The flipside of investors rushing out of stocks last week was their rush into “flight to safety” assets. Treasury Notes and gold, among others, enjoyed sizeable rebounds. Safety seekers bid up the price of Treasury Notes and Bonds; the yield on the benchmark Ten-Year, which began the week near 1.82%, was forced down to 1.688% by week’s end, its lowest yield in about three months. The price of long Treasuries rallied about 3% for the week, outpacing any of the equity sectors. Gold gained about $10 per ounce for the week, most of that on Friday, and ended the week near its high of the year.

Crude Oil had a more severe reaction to the news. The first week of the coronavirus news has already had a significant impact on travel and threatens to be a drag on global growth. As a result, the price of Crude fell from $58.71 per barrel on Monday to end the week at $54.29, its lowest price in nearly three months. In early trading of Crude futures Sunday evening, the price was down another 3% to around $52.60 per barrel.

Not so surprisingly, Energy was the weakest of the U.S equity sectors last week. The S&P Energy Sector Index fell more than 4% last week and has now lost nearly 8% over the past five weeks. At the bottom of the list of weekly performance was an index of large-cap stocks in China which plunged about 6%. At the top of the list, along with long Treasuries and Gold were a pair of interest rate sensitive sectors. Utilities gained about 2.4% and Real Estate squeaked by with about a 0.4% gain.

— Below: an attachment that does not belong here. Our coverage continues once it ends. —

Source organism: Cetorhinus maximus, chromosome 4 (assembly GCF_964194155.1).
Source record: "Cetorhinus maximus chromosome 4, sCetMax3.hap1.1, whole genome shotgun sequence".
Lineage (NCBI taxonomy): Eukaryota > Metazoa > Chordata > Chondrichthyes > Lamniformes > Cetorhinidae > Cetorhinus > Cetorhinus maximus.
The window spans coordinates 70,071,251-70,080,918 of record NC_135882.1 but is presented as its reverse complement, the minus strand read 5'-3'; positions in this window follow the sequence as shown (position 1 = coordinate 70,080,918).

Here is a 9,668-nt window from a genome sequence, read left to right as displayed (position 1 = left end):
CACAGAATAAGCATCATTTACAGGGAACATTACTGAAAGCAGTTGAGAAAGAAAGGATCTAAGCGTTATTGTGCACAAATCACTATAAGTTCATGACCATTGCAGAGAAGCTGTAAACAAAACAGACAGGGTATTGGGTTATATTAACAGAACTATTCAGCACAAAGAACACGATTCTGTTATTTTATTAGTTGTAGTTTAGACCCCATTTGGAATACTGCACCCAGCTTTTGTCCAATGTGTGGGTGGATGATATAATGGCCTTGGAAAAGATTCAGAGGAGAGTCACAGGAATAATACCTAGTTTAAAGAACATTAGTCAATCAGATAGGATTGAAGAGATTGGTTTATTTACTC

SPX ended last week near 3295. Any further decline beyond the losses of late last week will break the short-term uptrend off the October low. We can expect a band of support beginning in the 3250 area and extending into the low- 3200s. Upward momentum at the recent highs was very strong, so the odds are pretty good that the short-term drawdown won’t fall much beyond that range.

In addition to developments in the virus contagion and the impeachment hearing, the market will be digesting news from a couple other appetizing sources. The quantity and significance of earnings reports this week provides a smorgasbord of tasty opportunities for significant moves, up or down, in individual stocks. The midweek Fed policy statement and press conference is expected to be rather bland, but any hint of unexpected spice could roil the markets temporarily.

Date Report Previous Consensus
Monday 1/27/2020 New Home Sales, M/M +1.3% +1.5%
Dallas Fed Manufacturing Index -3.2 -1.6
Tuesday 1/28/2020 Durable Goods Orders, M/M -2.1% +0.4%
Durable Goods Orders, ex-Transportation, M/M -0.1% +0.3%
S&P/Case-Shiller Home Price Index, M/M +0.4% +0.4%
Consumer Confidence 126.5 128.0
Richmond Fed Manufacturing Index -5 -3
Wednesday 1/29/2020 Goods Trade Deficit, December $63.0B $65.0B
Wholesale Inventories, M/M -0.1% -0.1%
Pending Home Sales, M/M +1.2% +0.7%
FOMC Policy Statement and Press Conference
Thursday 1/30/2020 GDP, Fourth Quarter, Annual Rate +2.0% +2.1%
Personal Consumption, Q/Q +4.6% +2.0%
Initial Jobless Claims 211K 215K
Friday 1/31/2020 Personal Income, M/M +0.5% +0.3%
Personal Spending, M/M +0.4% +0.3%
Chicago PMI 48.9 48.9
Consumer Sentiment 99.1 99.1


Links to previously published commentaries can be found at Our Clients/Educational Resources/Market.

January 27, 2020 |